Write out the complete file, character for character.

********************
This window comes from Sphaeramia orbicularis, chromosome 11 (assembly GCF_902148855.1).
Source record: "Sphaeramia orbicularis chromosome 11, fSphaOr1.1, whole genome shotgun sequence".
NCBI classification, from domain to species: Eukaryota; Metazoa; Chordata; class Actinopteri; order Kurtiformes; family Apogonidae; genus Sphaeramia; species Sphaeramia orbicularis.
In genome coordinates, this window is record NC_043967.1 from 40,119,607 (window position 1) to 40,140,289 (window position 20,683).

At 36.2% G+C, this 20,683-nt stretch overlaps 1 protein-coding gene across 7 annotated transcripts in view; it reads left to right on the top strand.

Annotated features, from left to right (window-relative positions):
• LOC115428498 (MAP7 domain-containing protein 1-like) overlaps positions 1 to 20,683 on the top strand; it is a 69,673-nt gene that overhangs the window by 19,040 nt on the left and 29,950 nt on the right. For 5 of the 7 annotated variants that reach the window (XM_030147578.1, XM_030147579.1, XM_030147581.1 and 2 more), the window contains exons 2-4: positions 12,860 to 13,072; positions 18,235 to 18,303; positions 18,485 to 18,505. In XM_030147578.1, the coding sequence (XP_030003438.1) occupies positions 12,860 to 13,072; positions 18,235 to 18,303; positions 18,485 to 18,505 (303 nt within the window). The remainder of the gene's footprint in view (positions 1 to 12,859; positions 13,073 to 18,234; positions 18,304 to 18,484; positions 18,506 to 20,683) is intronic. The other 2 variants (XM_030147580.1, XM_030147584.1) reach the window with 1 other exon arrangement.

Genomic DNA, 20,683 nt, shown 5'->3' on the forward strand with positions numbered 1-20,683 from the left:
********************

This window comes from Sphaeramia orbicularis, chromosome 11 (assembly GCF_902148855.1).
Source record: "Sphaeramia orbicularis chromosome 11, fSphaOr1.1, whole genome shotgun sequence".
NCBI classification, from domain to species: Eukaryota; Metazoa; Chordata; class Actinopteri; order Kurtiformes; family Apogonidae; genus Sphaeramia; species Sphaeramia orbicularis.
In genome coordinates, this window is record NC_043967.1 from 40,119,607 (window position 1) to 40,140,289 (window position 20,683).

At 36.2% G+C, this 20,683-nt stretch overlaps 1 protein-coding gene across 7 annotated transcripts in view; it reads left to right on the top strand.

Annotated features, from left to right (window-relative positions):
• LOC115428498 (MAP7 domain-containing protein 1-like) overlaps positions 1 to 20,683 on the top strand; it is a 69,673-nt gene that overhangs the window by 19,040 nt on the left and 29,950 nt on the right. For 5 of the 7 annotated variants that reach the window (XM_030147578.1, XM_030147579.1, XM_030147581.1 and 2 more), the window contains exons 2-4: positions 12,860 to 13,072; positions 18,235 to 18,303; positions 18,485 to 18,505. In XM_030147578.1, the coding sequence (XP_030003438.1) occupies positions 12,860 to 13,072; positions 18,235 to 18,303; positions 18,485 to 18,505 (303 nt within the window). The remainder of the gene's footprint in view (positions 1 to 12,859; positions 13,073 to 18,234; positions 18,304 to 18,484; positions 18,506 to 20,683) is intronic. The other 2 variants (XM_030147580.1, XM_030147584.1) reach the window with 1 other exon arrangement.

Genomic DNA, 20,683 nt, shown 5'->3' on the forward strand with positions numbered 1-20,683 from the left: